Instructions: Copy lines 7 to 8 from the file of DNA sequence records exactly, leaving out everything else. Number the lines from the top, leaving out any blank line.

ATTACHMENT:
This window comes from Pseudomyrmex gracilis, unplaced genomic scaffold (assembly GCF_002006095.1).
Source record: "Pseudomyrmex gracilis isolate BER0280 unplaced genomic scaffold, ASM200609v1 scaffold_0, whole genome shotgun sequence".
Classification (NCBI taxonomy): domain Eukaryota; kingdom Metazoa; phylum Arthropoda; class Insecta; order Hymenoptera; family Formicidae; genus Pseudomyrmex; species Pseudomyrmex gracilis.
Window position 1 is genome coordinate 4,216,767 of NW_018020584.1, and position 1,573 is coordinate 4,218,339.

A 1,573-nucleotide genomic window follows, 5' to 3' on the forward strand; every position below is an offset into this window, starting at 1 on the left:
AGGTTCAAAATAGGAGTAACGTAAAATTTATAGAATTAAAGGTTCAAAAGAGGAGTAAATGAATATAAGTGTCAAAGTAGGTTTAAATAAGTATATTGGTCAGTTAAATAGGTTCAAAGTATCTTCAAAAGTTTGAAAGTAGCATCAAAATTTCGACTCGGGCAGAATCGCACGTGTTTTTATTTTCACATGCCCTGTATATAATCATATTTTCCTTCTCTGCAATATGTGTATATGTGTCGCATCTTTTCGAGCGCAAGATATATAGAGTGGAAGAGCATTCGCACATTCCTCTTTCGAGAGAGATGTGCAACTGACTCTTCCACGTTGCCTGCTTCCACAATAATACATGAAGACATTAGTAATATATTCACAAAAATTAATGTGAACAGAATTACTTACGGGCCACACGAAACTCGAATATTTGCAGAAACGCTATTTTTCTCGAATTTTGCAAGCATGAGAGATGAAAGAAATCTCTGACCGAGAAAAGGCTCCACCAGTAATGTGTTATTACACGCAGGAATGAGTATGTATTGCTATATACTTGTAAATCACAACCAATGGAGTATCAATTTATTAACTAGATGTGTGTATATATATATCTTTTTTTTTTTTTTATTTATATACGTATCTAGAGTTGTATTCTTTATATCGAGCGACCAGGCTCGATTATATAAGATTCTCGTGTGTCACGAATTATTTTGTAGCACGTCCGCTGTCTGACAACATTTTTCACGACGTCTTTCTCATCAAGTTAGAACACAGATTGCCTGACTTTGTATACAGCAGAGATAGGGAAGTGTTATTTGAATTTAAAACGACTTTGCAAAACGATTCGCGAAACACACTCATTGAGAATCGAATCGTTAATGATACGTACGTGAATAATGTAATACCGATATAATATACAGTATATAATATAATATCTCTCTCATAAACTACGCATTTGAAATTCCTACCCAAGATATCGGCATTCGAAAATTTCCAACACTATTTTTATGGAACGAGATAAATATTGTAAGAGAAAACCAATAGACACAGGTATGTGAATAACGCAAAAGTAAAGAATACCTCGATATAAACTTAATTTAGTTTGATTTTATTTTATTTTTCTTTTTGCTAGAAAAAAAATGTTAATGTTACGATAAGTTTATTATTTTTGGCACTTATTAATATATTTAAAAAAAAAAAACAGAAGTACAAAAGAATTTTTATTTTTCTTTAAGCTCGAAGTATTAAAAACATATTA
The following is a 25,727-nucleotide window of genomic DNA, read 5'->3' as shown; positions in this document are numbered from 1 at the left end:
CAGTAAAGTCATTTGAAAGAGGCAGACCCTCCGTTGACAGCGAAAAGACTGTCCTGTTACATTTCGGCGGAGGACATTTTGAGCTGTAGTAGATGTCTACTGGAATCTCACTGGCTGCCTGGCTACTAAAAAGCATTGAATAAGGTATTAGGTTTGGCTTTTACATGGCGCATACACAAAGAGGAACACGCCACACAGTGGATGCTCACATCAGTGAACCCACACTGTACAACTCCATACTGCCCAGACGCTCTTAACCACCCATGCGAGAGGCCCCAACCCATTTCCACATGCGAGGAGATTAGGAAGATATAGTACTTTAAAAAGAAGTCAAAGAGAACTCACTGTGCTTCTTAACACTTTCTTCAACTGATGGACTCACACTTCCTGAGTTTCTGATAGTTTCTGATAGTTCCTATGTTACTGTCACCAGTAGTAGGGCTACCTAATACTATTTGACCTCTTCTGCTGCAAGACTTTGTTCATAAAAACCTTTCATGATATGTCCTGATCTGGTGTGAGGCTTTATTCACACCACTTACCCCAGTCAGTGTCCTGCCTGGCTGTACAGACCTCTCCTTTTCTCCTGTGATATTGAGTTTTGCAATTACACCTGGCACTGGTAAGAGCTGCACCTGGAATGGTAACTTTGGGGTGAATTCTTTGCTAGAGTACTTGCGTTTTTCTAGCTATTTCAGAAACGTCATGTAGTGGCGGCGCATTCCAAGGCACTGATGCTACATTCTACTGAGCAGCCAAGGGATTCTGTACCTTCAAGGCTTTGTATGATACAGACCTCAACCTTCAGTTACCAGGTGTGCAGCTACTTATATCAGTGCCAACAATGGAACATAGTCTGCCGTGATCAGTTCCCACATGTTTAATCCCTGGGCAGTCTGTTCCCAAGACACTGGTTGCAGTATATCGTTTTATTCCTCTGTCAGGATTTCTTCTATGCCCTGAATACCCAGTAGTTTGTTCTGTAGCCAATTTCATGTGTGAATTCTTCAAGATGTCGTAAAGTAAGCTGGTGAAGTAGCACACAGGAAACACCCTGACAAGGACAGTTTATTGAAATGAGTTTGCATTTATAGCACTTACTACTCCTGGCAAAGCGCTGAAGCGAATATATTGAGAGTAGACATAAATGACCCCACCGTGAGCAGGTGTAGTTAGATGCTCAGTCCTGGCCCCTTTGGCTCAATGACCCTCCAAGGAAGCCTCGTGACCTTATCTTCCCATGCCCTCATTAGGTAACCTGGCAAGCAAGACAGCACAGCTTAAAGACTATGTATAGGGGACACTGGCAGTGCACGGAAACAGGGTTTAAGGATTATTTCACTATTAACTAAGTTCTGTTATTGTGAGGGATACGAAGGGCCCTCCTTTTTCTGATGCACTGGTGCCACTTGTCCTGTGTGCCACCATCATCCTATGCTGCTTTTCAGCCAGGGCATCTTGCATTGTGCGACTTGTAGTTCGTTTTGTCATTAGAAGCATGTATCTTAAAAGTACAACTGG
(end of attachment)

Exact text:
The following is a 25,727-nucleotide window of genomic DNA, read 5'->3' as shown; positions in this document are numbered from 1 at the left end:
CAGTAAAGTCATTTGAAAGAGGCAGACCCTCCGTTGACAGCGAAAAGACTGTCCTGTTACATTTCGGCGGAGGACATTTTGAGCTGTAGTAGATGTCTACTGGAATCTCACTGGCTGCCTGGCTACTAAAAAGCATTGAATAAGGTATTAGGTTTGGCTTTTACATGGCGCATACACAAAGAGGAACACGCCACACAGTGGATGCTCACATCAGTGAACCCACACTGTACAACTCCATACTGCCCAGACGCTCTTAACCACCCATGCGAGAGGCCCCAACCCATTTCCACATGCGAGGAGATTAGGAAGATATAGTACTTTAAAAAGAAGTCAAAGAGAACTCACTGTGCTTCTTAACACTTTCTTCAACTGATGGACTCACACTTCCTGAGTTTCTGATAGTTTCTGATAGTTCCTATGTTACTGTCACCAGTAGTAGGGCTACCTAATACTATTTGACCTCTTCTGCTGCAAGACTTTGTTCATAAAAACCTTTCATGATATGTCCTGATCTGGTGTGAGGCTTTATTCACACCACTTACCCCAGTCAGTGTCCTGCCTGGCTGTACAGACCTCTCCTTTTCTCCTGTGATATTGAGTTTTGCAATTACACCTGGCACTGGTAAGAGCTGCACCTGGAATGGTAACTTTGGGGTGAATTCTTTGCTAGAGTACTTGCGTTTTTCTAGCTATTTCAGAAACGTCATGTAGTGGCGGCGCATTCCAAGGCACTGATGCTACATTCTACTGAGCAGCCAAGGGATTCTGTACCTTCAAGGCTTTGTATGATACAGACCTCAACCTTCAGTTACCAGGTGTGCAGCTACTTATATCAGTGCCAACAATGGAACATAGTCTGCCGTGATCAGTTCCCACATGTTTAATCCCTGGGCAGTCTGTTCCCAAGACACTGGTTGCAGTATATCGTTTTATTCCTCTGTCAGGATTTCTTCTATGCCCTGAATACCCAGTAGTTTGTTCTGTAGCCAATTTCATGTGTGAATTCTTCAAGATGTCGTAAAGTAAGCTGGTGAAGTAGCACACAGGAAACACCCTGACAAGGACAGTTTATTGAAATGAGTTTGCATTTATAGCACTTACTACTCCTGGCAAAGCGCTGAAGCGAATATATTGAGAGTAGACATAAATGACCCCACCGTGAGCAGGTGTAGTTAGATGCTCAGTCCTGGCCCCTTTGGCTCAATGACCCTCCAAGGAAGCCTCGTGACCTTATCTTCCCATGCCCTCATTAGGTAACCTGGCAAGCAAGACAGCACAGCTTAAAGACTATGTATAGGGGACACTGGCAGTGCACGGAAACAGGGTTTAAGGATTATTTCACTATTAACTAAGTTCTGTTATTGTGAGGGATACGAAGGGCCCTCCTTTTTCTGATGCACTGGTGCCACTTGTCCTGTGTGCCACCATCATCCTATGCTGCTTTTCAGCCAGGGCATCTTGCATTGTGCGACTTGTAGTTCGTTTTGTCATTAGAAGCATGTATCTTAAAAGTACAACTGG